With the possible exception of Wark’s reflections on the Hacker Manifesto, each of this week’s readings focus to some extent on the mutability of the digital, ruminating on the ways in which networked forms of knowledge production might help to unsettle a whole range of taken-for-granted epistemological, corporeal, institutional, and aesthetic formations. In the Vectors editorial statement, for instance, we read of how “born digital” knowledge projects, in privileging an ethos of association, collaboration, and synthesis, might renew our thinking on copyright and intellectual property, peer review and research, publication and display, even work and pleasure. Taking a similar tack, the FemTechNet Manifesto conjures up a rhizomatic community of makers, artists, and researchers who together reconceptualize, under the sign of feminism, the already-fraught relations between body, subject, machine, and knowledge. And finally, in the Glitch Studies Manifesto, Menkman imagines an artistic practice committed to bending computation to the point of breaking, unleashing as the raw materials of a new avant garde those stutters and misfires that ghost every ‘successful’ digital transmission.
In all three texts, moreover, this ethos of transgression figures as more than a rhetorical device, grasping at a politics that seeks to deconstruct extant epistemological and institutional enclosures, even as it strains to imagine alternatives in the present tense (note FemTechNet’s “we are”). Given the stifling conditions under which knowledge is produced in the contemporary moment, such a politics is surely necessary. Especially in the corporate academy, we are in dire needed of thinking that does not answer first to the toxic exigencies of individual achievement and private ownership. Collaboration, at its best, can function as a mode of commoning that slows the consumption of knowledge by property.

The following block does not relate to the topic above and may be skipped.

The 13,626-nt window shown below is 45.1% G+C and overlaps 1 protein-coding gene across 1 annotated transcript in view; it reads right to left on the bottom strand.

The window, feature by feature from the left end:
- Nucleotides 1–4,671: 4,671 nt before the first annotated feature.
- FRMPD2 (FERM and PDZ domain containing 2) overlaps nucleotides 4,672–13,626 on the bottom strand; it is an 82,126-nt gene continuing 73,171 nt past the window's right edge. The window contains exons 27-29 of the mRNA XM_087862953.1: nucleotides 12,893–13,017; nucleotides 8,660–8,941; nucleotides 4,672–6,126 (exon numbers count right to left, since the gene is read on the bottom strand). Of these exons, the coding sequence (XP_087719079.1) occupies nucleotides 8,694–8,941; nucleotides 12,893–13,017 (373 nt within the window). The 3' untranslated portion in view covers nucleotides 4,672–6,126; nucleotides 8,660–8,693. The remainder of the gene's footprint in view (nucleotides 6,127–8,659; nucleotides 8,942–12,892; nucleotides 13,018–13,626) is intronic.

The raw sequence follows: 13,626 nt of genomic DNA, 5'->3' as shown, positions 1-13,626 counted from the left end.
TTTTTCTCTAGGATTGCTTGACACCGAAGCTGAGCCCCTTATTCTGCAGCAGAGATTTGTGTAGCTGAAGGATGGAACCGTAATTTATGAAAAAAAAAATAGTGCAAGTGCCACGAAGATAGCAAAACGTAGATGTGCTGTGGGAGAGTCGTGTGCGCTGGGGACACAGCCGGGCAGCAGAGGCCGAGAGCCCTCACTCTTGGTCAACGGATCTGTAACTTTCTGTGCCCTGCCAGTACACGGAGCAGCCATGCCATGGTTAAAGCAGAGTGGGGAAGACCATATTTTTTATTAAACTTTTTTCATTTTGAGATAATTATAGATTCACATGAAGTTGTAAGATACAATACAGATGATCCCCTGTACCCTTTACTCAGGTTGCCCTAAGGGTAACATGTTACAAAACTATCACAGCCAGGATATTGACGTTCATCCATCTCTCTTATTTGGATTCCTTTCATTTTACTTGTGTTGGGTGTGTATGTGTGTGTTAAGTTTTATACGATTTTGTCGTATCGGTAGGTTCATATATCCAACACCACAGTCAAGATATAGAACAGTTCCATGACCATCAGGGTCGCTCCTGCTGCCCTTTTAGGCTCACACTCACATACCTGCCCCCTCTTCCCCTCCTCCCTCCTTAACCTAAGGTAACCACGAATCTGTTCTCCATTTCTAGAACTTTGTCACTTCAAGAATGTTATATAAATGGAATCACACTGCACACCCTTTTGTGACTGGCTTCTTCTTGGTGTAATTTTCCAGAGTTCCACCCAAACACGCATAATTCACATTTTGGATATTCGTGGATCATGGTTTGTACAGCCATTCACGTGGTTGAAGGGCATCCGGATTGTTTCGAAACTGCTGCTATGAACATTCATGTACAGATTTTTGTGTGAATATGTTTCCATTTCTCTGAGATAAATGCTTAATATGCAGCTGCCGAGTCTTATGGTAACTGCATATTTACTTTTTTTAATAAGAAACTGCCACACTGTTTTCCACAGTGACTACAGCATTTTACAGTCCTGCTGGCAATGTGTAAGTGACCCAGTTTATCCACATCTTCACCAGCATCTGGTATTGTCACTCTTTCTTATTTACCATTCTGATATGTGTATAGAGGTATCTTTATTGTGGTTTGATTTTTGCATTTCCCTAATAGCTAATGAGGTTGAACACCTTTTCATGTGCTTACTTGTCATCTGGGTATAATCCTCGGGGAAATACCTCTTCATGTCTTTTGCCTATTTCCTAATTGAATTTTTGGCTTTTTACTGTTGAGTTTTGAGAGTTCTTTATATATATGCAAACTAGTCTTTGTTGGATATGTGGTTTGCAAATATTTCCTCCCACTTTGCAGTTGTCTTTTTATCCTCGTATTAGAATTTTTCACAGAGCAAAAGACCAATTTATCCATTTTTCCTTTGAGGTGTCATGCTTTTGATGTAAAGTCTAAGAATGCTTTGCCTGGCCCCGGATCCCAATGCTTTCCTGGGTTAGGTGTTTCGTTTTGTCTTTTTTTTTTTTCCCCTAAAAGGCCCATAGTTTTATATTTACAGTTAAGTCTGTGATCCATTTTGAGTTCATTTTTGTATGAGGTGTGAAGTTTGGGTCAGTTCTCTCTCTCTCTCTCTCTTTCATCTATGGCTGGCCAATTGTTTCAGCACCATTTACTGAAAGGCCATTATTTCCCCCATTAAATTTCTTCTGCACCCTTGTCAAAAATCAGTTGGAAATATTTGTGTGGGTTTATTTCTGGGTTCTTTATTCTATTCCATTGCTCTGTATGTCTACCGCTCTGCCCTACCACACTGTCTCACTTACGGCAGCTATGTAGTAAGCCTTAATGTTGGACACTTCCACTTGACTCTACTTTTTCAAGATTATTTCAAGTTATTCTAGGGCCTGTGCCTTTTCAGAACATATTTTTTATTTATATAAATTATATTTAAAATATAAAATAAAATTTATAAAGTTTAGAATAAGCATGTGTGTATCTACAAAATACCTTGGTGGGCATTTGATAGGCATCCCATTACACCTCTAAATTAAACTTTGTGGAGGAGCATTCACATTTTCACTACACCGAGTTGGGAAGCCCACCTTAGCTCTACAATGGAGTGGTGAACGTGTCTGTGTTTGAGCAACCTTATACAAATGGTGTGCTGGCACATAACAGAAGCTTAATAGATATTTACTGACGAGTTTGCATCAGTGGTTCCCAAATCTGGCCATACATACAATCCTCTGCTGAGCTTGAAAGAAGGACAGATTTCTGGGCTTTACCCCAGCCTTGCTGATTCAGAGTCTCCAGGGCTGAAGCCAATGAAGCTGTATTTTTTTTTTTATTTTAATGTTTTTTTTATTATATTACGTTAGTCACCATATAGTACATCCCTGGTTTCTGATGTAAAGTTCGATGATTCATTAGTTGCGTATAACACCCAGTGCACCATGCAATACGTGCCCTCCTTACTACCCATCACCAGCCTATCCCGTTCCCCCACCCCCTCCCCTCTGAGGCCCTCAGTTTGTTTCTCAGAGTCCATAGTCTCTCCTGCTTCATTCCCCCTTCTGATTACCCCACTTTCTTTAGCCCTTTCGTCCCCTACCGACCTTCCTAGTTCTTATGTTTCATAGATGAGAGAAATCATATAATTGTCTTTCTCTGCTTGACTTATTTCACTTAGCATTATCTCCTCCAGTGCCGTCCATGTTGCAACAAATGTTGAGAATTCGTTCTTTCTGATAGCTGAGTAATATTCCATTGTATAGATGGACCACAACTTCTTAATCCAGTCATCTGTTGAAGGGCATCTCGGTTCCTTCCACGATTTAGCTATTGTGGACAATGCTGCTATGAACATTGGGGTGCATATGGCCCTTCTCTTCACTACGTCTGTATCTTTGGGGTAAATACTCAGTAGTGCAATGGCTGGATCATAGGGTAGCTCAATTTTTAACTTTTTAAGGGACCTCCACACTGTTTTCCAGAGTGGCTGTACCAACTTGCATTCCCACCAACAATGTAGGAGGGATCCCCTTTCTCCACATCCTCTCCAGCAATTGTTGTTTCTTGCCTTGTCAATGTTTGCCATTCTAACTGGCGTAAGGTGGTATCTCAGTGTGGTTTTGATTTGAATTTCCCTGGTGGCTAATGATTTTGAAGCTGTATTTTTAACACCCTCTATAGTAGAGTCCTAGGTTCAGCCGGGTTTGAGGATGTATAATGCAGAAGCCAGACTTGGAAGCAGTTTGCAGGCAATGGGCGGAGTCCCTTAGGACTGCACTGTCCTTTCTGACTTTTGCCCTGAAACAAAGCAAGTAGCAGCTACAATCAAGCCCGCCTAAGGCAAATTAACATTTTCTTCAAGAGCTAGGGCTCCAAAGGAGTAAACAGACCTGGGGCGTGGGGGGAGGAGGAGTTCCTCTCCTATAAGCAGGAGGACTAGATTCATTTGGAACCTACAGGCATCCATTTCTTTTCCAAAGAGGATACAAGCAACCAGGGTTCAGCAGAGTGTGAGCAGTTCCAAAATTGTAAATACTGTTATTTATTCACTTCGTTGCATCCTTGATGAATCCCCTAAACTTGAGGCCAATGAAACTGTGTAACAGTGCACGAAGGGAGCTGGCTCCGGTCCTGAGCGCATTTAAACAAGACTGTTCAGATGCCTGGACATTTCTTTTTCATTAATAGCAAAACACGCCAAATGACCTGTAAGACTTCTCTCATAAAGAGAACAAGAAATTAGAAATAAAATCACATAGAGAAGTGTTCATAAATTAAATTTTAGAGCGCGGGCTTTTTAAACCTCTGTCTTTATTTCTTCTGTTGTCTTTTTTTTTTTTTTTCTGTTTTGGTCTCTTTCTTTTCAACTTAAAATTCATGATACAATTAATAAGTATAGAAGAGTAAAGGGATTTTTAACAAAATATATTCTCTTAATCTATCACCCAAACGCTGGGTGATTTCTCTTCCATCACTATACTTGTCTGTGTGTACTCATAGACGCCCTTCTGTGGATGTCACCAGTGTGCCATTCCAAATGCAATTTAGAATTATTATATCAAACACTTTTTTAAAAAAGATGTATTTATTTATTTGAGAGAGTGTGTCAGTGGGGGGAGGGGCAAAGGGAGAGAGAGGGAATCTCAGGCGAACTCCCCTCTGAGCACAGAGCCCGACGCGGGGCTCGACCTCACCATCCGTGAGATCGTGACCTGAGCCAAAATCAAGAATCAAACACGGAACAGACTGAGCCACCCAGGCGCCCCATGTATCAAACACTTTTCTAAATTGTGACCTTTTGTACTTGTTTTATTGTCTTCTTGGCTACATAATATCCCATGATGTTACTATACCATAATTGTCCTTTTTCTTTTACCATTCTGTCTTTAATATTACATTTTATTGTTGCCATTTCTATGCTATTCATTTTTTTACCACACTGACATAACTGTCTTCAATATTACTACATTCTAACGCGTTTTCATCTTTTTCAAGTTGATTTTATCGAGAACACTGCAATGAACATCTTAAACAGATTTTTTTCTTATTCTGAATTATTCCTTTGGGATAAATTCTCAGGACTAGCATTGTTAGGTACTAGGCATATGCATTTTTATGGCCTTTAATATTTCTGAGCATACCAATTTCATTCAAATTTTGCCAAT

Given this urgency, however, I find myself pondering the manifesto as a genre, troubled somewhat by its tendency to traffic in the sort of pithy aphorisms and sweeping imperatives that have become the stock and trade of not only the corporate university, but of the Silicon Valley tech startup, the speculative global art market, the snake-oil TED talk, and so on. As Bernice Johnson Reagon reminds us in her blistering 1981 talk on the subject, coalition politics, though vital, demands an exacting and often exhaustive slowness. In coalition, Reagon writes, “I feel as if I’m gonna keel over any minute and die. That is often what it feels like if you’re really doing coalition work. Most of the time you feel threatened to the core and if you don’t, you’re not really doing no coalescing.” In a moment when discourses of disruption and innovation routinely carry the day, almost to the point of mundanity, what sort of discomfort – what sort of threat – can the manifesto engender?
There is value in meeting power where it stands. As The Critical Art Ensemble once wrote: “treading water in the pool of liquid power need not be an image of acquiescence and complicity.” Today, the manifesto might be how we wade. But still I wonder, in the end, whether it cuts all too close to precisely those punishing temporalities it means to evade; if its rhythms cohere all too readily with the demands of and for speeded-up intellectual and cultural production. I suppose I am asking whether there is a way of writing with the digital that is a bit more prosaic, even parochial, than the manifesto. Can our textual practices go beyond gesturing toward, and instead help to instantiate, the meaningful slowness of coalition? Might slick animations, provocative theses, and responsive interfaces in fact obscure the ragged edges they are supposed to reveal (in the Vectors statement, how did “labour” come to be peripheral and “process” central? How were different concept clusters defined and stratified? According to whose values and interests? Does the text’s interactivity adequately explain itself?)?
Modesty does not become the manifesto. But in the contemporary moment – overflowing with “innovation,” constantly disrupted, fixated on the immensity of mediated networks, geological time, and universal space – modesty, I think, has both a certain pragmatic appeal and an ethical valence. Modest claims can be more easily accounted for, called to account, held accountable. I wonder what would happen if instead of wading, we were to plod.
Slowing down involves resisting neoliberal regimes of harried time by working with care while also caring for ourselves and others. A feminist mode of slow scholarship works for deep reflexive thought, engaged research, joy in writing and working with concepts and ideas driven by our passions. As a feminist intervention, slow scholarship enables a feminist ethics of care that allows us to claim some time as our own, build shared time into everyday life, and help buffer each other from unrealistic and counterproductive norms that have become standard expectations. Slow scholarship has value in itself, in the quality of research and writing produced, and also enables us to create a humane and sustainable work environment and professional community that allows more of us to thrive within academia and beyond.
“For Slow Scholarship: A Feminist Politics of Resistance through Collective Action in the Neoliberal University,” Great Lakes Feminist Geography Collective